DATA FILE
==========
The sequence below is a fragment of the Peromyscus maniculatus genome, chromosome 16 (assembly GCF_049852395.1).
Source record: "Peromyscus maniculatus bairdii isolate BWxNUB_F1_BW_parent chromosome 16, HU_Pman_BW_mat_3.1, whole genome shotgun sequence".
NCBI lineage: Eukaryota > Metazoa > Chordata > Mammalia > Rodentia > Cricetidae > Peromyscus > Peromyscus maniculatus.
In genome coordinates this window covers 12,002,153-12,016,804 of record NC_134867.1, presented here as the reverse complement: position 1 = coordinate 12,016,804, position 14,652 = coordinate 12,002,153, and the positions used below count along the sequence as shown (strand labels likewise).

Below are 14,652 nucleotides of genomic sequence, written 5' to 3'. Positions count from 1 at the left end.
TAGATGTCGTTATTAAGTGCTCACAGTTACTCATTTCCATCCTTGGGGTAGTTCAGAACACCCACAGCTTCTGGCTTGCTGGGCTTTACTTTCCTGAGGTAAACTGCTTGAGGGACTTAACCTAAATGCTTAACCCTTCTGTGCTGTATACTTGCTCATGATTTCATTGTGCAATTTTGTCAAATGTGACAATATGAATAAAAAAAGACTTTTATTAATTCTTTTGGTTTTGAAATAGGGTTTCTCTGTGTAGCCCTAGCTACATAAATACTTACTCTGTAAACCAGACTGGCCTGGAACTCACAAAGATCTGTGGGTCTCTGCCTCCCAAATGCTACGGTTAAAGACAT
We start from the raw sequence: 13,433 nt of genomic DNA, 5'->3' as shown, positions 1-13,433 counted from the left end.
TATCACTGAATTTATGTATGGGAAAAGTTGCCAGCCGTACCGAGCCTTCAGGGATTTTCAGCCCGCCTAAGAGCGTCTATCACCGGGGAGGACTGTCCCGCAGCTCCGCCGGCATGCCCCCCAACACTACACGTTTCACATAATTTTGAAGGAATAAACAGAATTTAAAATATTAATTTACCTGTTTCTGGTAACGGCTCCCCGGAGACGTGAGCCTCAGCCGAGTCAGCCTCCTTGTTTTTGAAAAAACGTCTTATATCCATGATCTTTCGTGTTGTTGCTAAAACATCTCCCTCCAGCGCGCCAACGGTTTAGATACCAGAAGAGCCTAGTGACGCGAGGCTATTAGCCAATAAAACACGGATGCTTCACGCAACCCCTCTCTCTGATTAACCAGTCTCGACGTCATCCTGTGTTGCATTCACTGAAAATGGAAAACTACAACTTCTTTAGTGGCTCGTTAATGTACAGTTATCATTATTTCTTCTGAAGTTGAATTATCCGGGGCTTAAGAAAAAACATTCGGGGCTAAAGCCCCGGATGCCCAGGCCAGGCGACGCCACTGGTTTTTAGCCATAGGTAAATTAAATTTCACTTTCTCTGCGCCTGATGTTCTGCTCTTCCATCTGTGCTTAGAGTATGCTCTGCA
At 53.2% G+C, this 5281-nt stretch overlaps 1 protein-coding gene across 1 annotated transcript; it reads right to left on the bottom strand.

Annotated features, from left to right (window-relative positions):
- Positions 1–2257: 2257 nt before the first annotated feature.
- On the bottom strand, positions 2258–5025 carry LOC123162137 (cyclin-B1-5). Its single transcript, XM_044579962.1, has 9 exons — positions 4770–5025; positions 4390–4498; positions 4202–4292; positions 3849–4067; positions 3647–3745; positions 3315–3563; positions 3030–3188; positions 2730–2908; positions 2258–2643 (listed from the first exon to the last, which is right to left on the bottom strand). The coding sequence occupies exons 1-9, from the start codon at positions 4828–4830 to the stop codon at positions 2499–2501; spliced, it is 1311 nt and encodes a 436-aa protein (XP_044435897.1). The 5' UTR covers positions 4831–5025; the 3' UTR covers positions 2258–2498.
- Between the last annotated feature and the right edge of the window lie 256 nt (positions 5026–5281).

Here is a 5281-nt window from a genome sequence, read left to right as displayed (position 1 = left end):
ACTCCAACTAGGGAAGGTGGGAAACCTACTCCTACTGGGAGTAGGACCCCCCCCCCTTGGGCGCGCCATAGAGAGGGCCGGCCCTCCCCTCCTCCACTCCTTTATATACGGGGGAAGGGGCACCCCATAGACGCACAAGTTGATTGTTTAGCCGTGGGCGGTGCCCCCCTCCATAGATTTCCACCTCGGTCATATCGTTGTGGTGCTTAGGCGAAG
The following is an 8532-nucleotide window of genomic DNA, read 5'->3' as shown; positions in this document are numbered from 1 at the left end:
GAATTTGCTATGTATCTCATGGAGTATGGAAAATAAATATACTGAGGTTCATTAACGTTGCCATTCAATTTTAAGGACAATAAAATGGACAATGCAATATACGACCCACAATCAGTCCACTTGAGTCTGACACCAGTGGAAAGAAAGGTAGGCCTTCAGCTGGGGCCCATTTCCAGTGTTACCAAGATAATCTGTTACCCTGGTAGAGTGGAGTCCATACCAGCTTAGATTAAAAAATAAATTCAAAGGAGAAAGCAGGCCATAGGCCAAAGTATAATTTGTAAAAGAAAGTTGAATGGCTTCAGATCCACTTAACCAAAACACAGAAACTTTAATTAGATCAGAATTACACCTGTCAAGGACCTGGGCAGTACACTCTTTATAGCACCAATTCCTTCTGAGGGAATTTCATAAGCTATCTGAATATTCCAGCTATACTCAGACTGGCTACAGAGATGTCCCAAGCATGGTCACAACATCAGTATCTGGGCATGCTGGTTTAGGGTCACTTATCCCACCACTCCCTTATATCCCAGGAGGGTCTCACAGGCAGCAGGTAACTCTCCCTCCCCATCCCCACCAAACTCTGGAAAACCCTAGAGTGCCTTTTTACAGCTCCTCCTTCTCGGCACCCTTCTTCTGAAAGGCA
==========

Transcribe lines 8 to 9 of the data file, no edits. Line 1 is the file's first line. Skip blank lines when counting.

TATCACTGAATTTATGTATGGGAAAAGTTGCCAGCCGTACCGAGCCTTCAGGGATTTTCAGCCCGCCTAAGAGCGTCTATCACCGGGGAGGACTGTCCCGCAGCTCCGCCGGCATGCCCCCCAACACTACACGTTTCACATAATTTTGAAGGAATAAACAGAATTTAAAATATTAATTTACCTGTTTCTGGTAACGGCTCCCCGGAGACGTGAGCCTCAGCCGAGTCAGCCTCCTTGTTTTTGAAAAAACGTCTTATATCCATGATCTTTCGTGTTGTTGCTAAAACATCTCCCTCCAGCGCGCCAACGGTTTAGATACCAGAAGAGCCTAGTGACGCGAGGCTATTAGCCAATAAAACACGGATGCTTCACGCAACCCCTCTCTCTGATTAACCAGTCTCGACGTCATCCTGTGTTGCATTCACTGAAAATGGAAAACTACAACTTCTTTAGTGGCTCGTTAATGTACAGTTATCATTATTTCTTCTGAAGTTGAATTATCCGGGGCTTAAGAAAAAACATTCGGGGCTAAAGCCCCGGATGCCCAGGCCAGGCGACGCCACTGGTTTTTAGCCATAGGTAAATTAAATTTCACTTTCTCTGCGCCTGATGTTCTGCTCTTCCATCTGTGCTTAGAGTATGCTCTGCA
At 53.2% G+C, this 5281-nt stretch overlaps 1 protein-coding gene across 1 annotated transcript; it reads right to left on the bottom strand.